Roaming Mantis SMSishing campaign now targets Europe

Pierluigi Paganini February 08, 2022

The Roaming Mantis SMS phishing campaign is now targeting Android and iPhone users in Europe with malicious apps and phishing pages.

Roaming Mantis surfaced in March 2018 when hacked routers in Japan redirecting users to compromised websites. Roaming Mantis is a credential theft and malware campaign that leverages smishing to distribute malicious Android apps in the format of APK files.

Investigation by Kaspersky Lab indicates that the attack was targeting users in Asia with fake websites customized for English, Korean, Simplified Chinese and Japanese. Most impacted users were in Bangladesh, Japan, and South Korea.

The latest wave of attacks aimed at spreading phishing links via SMS messages (SMiShing), most of the victims were users in Russia, Japan, India, Bangladesh, Kazakhstan, Azerbaijan, Iran, and Vietnam.

Now the Roaming Mantis SMS phishing campaign is targeting Android and iPhone users in Germany and France with malicious apps and phishing pages.

Starting from April 2019, the campaign started using a new landing page to target iOS devices in the attempt to trick victims into installing a malicious iOS mobile configuration.

The configuration allows the launch of the phishing site in a web browser and to gather information from the target device.

In recent Roaming Mantis campaigns, operators employed a trojan dubbed ‘Wroba‘ in attacks aimed at users in France and Germany. The infection chain starts with an SMS containing

“Our latest research into Roaming Mantis shows that the actor is focusing on expanding infection via smishing to users in Europe. The campaign in France and Germany was so active that it came to the attention of the German police and French media. They alerted users about smishing messages and the compromised websites used as landing pages.” reads the analysis published by Kaspersky.

The infection chain starts with an SMS text on the target device, which contains a warning message about a shipped package with an included URL.

Upon clicking on the link, a victim is redirected to a phishing page designed to steal the user’s Apple login credentials.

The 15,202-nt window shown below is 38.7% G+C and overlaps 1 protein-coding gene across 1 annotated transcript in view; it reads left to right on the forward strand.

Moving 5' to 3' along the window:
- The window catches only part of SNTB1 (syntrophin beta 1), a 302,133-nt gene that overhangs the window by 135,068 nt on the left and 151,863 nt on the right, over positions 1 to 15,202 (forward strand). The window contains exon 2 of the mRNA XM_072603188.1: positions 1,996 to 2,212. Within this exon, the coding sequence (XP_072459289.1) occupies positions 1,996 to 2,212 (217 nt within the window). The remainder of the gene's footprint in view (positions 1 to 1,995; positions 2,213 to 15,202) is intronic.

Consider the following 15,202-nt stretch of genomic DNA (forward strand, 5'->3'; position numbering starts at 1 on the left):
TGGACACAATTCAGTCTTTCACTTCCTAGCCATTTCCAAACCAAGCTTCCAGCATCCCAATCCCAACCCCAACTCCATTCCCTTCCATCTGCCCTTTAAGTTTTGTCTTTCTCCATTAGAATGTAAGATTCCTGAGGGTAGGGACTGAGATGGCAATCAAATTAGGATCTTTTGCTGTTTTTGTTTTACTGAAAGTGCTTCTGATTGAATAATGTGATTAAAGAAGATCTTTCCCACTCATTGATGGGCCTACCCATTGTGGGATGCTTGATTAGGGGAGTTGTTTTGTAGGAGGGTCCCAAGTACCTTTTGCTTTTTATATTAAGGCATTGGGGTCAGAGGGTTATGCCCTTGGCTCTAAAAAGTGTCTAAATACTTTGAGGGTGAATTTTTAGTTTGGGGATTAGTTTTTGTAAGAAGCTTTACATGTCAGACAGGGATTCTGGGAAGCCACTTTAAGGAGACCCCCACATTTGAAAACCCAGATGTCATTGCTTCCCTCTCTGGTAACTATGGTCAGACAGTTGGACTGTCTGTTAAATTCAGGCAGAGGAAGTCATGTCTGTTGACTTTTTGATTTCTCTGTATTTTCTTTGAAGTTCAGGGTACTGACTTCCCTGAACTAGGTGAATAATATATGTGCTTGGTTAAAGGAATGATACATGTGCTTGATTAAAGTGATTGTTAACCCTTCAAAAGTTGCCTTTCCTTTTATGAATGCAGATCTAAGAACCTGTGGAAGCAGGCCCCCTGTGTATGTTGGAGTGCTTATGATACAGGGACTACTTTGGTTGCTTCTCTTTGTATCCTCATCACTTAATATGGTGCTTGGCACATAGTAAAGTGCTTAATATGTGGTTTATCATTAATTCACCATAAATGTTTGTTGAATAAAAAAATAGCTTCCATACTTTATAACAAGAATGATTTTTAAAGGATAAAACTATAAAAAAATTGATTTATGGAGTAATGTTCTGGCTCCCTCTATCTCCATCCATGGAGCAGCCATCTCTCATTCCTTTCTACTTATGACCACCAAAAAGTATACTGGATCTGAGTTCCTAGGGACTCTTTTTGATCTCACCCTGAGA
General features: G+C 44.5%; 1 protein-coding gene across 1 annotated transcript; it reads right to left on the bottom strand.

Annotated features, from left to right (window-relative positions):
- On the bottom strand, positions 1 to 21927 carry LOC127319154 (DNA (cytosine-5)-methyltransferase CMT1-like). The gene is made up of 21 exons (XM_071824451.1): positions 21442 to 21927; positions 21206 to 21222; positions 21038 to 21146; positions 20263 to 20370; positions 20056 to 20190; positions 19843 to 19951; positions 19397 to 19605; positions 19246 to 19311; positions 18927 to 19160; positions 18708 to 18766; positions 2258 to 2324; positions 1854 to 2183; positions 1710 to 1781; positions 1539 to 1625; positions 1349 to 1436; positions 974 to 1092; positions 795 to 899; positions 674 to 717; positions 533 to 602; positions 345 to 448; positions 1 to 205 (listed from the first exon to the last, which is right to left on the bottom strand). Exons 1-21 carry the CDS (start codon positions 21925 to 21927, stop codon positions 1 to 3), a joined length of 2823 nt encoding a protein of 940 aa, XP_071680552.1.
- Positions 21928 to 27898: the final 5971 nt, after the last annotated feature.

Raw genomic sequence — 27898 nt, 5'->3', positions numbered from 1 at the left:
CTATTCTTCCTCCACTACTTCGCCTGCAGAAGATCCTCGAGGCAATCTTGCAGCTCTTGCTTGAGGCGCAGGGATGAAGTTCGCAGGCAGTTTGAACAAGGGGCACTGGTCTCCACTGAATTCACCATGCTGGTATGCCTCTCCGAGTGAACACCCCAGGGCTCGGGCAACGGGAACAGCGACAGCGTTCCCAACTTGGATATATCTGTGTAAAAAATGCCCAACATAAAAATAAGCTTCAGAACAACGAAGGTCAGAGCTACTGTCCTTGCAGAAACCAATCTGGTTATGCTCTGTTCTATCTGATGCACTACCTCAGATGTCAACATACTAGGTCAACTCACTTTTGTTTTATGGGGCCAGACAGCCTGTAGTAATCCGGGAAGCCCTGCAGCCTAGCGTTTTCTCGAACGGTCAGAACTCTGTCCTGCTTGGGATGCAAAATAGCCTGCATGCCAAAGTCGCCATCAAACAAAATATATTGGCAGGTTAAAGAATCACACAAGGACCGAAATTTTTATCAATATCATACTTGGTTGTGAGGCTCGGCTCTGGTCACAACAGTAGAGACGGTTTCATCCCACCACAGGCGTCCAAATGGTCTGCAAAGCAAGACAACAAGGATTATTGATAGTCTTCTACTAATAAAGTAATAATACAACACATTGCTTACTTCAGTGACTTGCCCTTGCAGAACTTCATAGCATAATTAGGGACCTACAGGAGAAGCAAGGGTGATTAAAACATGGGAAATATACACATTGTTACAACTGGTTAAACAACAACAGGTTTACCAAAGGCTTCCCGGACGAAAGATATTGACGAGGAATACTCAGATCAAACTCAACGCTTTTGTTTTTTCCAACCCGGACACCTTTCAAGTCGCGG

Roaming Mantis

If the victim uses an Android device, they will be redirected to a page that attempt to trick them into installing malware disguised as an Android app. Below are some of the impersonated apps, containing Wroba, used in this campaign:

roaming mantis 2

Roaming Mantis operators employed various obfuscation techniques in the landing page script in order to evade detection.

The analysis of Wroba.g/Wroba.o samples revealed several modifications in the loader module and payload.

The Wrogba loader and payload are now written in Kotlin, instead of Java that was used in the past as a programming language. Another change is related to the list of commands supported by the backdoor that now includes “get_gallery” and “get_photo” that allows operators to steal the victim’s photos and videos.

“It has been almost four years since Kaspersky first observed the Roaming Mantis campaign. Since then, the criminal group has continued its attack activities by using various malware families such as HEUR:Trojan-Dropper.AndroidOS.Wroba, and various attack methods such as phishing, mining, smishing and DNS poisoning. In addition, the group has now expanded its geography, adding two European countries to its main target regions.” concludes Kaspersky. “We predict these attacks will continue in 2022 because of the strong financial motivation.”

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Pierluigi Paganini

(SecurityAffairs – hacking, Roaming Mantis)

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